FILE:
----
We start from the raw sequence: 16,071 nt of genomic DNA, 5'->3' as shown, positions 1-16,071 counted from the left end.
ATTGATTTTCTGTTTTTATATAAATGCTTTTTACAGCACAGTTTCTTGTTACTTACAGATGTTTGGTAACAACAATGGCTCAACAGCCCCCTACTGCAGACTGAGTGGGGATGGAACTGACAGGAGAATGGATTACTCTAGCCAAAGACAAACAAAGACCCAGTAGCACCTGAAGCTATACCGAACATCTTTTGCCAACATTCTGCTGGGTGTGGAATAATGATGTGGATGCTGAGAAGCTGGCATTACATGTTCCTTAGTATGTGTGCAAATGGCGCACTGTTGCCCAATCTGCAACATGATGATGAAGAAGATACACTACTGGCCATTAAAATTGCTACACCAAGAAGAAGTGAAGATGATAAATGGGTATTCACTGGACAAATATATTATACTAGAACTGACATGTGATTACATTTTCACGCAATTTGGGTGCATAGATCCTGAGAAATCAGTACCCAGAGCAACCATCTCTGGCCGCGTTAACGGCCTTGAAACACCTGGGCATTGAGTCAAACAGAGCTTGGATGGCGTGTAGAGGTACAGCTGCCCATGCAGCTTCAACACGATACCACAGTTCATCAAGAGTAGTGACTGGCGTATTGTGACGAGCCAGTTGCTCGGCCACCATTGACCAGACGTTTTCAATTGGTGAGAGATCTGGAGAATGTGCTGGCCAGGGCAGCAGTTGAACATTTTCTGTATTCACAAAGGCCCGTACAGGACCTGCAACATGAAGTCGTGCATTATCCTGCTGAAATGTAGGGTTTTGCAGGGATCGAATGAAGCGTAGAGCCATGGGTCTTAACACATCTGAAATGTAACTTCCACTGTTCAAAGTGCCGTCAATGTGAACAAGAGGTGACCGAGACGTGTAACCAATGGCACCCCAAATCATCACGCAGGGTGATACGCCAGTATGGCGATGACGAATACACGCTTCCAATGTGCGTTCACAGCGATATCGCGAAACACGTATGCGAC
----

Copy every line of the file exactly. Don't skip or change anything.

We start from the raw sequence: 16,071 nt of genomic DNA, 5'->3' as shown, positions 1-16,071 counted from the left end.
ATTGATTTTCTGTTTTTATATAAATGCTTTTTACAGCACAGTTTCTTGTTACTTACAGATGTTTGGTAACAACAATGGCTCAACAGCCCCCTACTGCAGACTGAGTGGGGATGGAACTGACAGGAGAATGGATTACTCTAGCCAAAGACAAACAAAGACCCAGTAGCACCTGAAGCTATACCGAACATCTTTTGCCAACATTCTGCTGGGTGTGGAATAATGATGTGGATGCTGAGAAGCTGGCATTACATGTTCCTTAGTATGTGTGCAAATGGCGCACTGTTGCCCAATCTGCAACATGATGATGAAGAAGATACACTACTGGCCATTAAAATTGCTACACCAAGAAGAAGTGAAGATGATAAATGGGTATTCACTGGACAAATATATTATACTAGAACTGACATGTGATTACATTTTCACGCAATTTGGGTGCATAGATCCTGAGAAATCAGTACCCAGAGCAACCATCTCTGGCCGCGTTAACGGCCTTGAAACACCTGGGCATTGAGTCAAACAGAGCTTGGATGGCGTGTAGAGGTACAGCTGCCCATGCAGCTTCAACACGATACCACAGTTCATCAAGAGTAGTGACTGGCGTATTGTGACGAGCCAGTTGCTCGGCCACCATTGACCAGACGTTTTCAATTGGTGAGAGATCTGGAGAATGTGCTGGCCAGGGCAGCAGTTGAACATTTTCTGTATTCACAAAGGCCCGTACAGGACCTGCAACATGAAGTCGTGCATTATCCTGCTGAAATGTAGGGTTTTGCAGGGATCGAATGAAGCGTAGAGCCATGGGTCTTAACACATCTGAAATGTAACTTCCACTGTTCAAAGTGCCGTCAATGTGAACAAGAGGTGACCGAGACGTGTAACCAATGGCACCCCAAATCATCACGCAGGGTGATACGCCAGTATGGCGATGACGAATACACGCTTCCAATGTGCGTTCACAGCGATATCGCGAAACACGTATGCGAC